In which a young working-class girl, destined to become a star of women’s soccer, meets her team-mates for the first time.

     “I’ll introduce you to some of the girls,” said Alice Kell to fourteen year old Lily Parr. “This is Florrie Redford, our center-forward,” she continued indicating an attractive blonde-haired young woman, who was lacing up her football boots. “Florrie, this is our new recruit, Lily Parr, from St. Helens.”

      “Gosh!” said Lily awkwardly as Florrie rose to her feet and walked across the room. “You’re right pretty!”

      Florrie smiled with pleasure as she shook the young girl by the hand.

      “Why, thank you, Lily,” she replied. “That’s very sweet of you to say so, and by the way you have the loveliest jet-black hair I’ve ever seen. It’s most attractive.”

      Lily felt herself blush, and her heart beat a little faster at receiving such a generous comment. Usually a confident and rather brash individual, she felt nervous and unsure in her new surroundings. So much had happened to her in such a short time! Barely a week ago she had been living at home with her parents and her siblings, playing for the St. Helens Ladies team at the weekends, and now here she was, barely a teenager, on her own in a strange city, lodging with another girl, and working at one of the biggest factories in the area Dick, Kerr and Co. Ltd. She was roused from her reverie by the sound of Florrie’s voice again.

     “So Lily, what position do you play? You look like a center-forward! You’re so tall! Maybe I should be worried that you’re my replacement!”

     There was a playful glint in Florrie Redford’s blue eyes.

     “Nah,” answered Lily bashfully, “I’m rubbish wi’ mi ‘ead, but I got a pretty good left foot! So I usually play outside left.”

    “She’s gor a kick like a mule!” said a voice. This time Lily recognized that it was her friend and former schoolmate, Alice Woods, who had just joined the Dick, Kerr’s Ladies team with her. “She can lift a heavy leather ball clear across the field from one side to t’other,” continued Alice. “And I’ve seen no woman nor even some men as can kick a ball as hard as she can. Some o’ them goalies, when they see her gerring set to take a shot, they just shift outa the way double quick!”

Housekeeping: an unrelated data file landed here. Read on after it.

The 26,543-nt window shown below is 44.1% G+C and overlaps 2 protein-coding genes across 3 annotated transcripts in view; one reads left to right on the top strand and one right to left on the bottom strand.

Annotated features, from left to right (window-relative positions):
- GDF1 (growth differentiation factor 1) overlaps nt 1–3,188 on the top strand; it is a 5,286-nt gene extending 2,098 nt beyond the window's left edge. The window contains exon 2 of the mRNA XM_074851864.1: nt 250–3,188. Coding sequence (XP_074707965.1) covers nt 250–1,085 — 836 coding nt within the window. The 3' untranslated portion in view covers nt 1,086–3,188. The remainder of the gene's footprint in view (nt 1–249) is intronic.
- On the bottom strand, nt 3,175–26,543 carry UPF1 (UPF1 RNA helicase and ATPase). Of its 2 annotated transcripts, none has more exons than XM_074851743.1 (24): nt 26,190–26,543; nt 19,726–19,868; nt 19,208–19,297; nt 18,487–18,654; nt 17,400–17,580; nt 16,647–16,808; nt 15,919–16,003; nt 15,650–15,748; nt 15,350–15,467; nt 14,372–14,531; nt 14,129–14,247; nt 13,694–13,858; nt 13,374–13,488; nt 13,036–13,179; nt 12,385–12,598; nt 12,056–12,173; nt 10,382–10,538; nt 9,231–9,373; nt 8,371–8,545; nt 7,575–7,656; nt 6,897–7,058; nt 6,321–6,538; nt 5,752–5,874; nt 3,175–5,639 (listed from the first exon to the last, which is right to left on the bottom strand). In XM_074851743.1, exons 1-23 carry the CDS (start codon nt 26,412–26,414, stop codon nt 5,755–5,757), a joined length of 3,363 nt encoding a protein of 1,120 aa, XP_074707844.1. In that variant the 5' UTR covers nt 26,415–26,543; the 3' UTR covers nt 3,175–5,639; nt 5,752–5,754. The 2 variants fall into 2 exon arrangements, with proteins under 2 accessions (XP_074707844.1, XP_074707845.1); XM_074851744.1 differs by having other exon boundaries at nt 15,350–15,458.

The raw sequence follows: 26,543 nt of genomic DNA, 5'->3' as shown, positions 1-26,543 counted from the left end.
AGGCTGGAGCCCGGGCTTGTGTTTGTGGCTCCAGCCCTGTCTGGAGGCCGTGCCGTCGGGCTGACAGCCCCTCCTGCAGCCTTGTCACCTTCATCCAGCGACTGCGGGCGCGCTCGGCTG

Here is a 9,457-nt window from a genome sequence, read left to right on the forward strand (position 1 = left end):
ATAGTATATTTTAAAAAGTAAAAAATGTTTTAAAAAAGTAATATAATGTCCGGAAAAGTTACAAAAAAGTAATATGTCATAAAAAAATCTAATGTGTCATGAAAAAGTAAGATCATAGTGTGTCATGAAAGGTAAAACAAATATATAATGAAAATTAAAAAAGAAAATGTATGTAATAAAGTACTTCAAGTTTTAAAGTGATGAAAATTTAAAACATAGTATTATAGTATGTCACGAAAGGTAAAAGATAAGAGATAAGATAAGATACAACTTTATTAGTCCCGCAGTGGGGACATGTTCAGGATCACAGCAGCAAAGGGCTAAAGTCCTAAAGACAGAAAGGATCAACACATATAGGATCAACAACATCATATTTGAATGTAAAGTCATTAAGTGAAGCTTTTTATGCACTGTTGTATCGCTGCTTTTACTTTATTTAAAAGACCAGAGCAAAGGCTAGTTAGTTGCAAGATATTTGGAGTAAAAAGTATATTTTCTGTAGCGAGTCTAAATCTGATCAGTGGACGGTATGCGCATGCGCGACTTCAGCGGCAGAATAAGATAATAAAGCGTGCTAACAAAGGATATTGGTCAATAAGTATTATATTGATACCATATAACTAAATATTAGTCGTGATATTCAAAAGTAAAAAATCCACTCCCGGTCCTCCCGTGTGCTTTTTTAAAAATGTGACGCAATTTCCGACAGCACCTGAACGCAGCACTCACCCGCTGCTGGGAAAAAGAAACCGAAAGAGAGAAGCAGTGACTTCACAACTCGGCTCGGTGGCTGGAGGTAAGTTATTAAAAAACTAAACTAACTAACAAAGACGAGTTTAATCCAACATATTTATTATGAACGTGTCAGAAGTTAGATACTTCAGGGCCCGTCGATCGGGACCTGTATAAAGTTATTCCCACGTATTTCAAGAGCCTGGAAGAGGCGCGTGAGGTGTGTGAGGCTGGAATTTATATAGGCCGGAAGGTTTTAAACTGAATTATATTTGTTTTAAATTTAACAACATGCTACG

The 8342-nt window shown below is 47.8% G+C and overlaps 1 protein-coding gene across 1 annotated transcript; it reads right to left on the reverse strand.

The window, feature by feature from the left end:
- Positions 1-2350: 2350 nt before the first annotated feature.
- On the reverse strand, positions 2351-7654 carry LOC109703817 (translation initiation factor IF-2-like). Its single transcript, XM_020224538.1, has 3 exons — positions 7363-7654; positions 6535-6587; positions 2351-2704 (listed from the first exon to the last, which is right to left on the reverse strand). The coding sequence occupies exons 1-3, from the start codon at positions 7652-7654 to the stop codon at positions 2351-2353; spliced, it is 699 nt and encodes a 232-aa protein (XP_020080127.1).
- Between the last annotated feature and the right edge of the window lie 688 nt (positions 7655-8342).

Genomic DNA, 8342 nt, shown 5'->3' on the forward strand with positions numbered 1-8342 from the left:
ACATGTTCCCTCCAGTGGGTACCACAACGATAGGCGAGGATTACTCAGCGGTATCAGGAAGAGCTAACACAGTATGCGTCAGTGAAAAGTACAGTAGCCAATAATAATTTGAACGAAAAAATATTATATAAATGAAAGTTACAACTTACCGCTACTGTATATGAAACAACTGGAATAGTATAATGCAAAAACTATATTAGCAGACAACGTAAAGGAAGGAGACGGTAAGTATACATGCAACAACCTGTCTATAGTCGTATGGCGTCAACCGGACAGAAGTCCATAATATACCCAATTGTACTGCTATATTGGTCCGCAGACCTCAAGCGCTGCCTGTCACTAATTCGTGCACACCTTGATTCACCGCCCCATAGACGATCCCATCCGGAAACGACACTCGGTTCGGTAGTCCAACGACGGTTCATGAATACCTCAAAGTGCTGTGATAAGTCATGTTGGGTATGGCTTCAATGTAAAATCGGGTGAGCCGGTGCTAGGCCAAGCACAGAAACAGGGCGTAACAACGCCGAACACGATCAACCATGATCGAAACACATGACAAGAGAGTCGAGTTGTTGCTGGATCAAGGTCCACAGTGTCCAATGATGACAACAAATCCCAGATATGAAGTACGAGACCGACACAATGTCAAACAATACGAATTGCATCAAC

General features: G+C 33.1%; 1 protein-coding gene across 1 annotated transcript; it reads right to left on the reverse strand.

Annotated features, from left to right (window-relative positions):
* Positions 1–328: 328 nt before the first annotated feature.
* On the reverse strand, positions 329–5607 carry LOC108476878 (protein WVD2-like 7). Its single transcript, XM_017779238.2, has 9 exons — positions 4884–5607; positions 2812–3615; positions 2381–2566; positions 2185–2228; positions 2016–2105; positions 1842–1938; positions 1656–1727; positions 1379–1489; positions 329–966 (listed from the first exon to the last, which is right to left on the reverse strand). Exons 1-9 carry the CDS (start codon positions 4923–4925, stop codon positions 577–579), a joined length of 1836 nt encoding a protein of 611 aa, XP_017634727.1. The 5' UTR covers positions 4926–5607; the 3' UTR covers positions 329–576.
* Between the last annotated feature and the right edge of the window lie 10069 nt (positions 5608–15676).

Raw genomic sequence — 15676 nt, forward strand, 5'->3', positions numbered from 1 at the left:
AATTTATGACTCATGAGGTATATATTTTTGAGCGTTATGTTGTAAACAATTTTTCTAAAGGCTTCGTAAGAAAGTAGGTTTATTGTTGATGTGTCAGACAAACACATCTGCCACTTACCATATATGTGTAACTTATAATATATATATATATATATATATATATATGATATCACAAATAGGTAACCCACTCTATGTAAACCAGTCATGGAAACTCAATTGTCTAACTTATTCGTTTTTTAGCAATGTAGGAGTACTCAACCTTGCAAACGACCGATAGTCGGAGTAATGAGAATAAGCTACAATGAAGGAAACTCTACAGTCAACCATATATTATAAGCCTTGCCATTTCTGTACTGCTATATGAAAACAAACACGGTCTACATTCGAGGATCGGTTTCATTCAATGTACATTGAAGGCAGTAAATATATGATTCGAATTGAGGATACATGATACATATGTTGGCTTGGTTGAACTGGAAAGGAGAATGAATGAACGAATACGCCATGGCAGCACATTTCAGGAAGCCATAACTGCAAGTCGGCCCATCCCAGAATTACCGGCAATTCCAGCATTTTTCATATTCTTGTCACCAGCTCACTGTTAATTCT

“Well, welcome to the team, Lily,” said Florrie. “I’m right glad you’ve joined us. You’re going to like it here. There’s a good spirit, and the coach, Mr. Frankland, he’s a luvly feller. He’ll do anything for the team.”

       Lily thought of her first meeting with Alfred Frankland in her parent’s cramped front room. She had seen him on the touchline earlier that afternoon, shouting encouragement to his team, who had overwhelmed her own St. Helen’s Ladies by six goals to one! She hadn’t thought to see him again, and had left immediately after the game, but later that day her friend and team-mate, Alice Woods, had come looking for her. Alice’s eyes had been sparkling with excitement as she told her friend that the Dick, Kerr’s coach wanted the two of them to come play for his team.

     “He’s offering ten shillings a game, Lil, and a job in the factory. He’s an office supervisor. It’s a great chance to better ourselves, and play for the best women’s team in these parts. You know like the bard says: ‘There is a tide in the affairs of men which taken at the flood leads on to fortune!’” Alice had exclaimed excitedly.

     “Eh, Alice, you and yer Shakespeare,” Lily had declared in exasperation to the older girl. “Anyway, we’re young lasses not men. I don’t have much use for men. They think they’re so superior!”

     “Come on, Lily,” Alice had coaxed. “You could at least listen to what he has to say!”

     “Eh, well,” admitted Lily grudgingly, “he’d best ask me mam, then!”

     Later that afternoon Alfred Frankland had picked his way gingerly across the backyard of the modest Parr dwelling in Pocket Nook, a tough neighborhood of St. Helens, and entered the parlor to talk with Lily’s mother. She had taken an instant liking to the earnest man in his late thirties, dressed in a neat conservative suit who spoke so glowingly of her daughter’s prospects.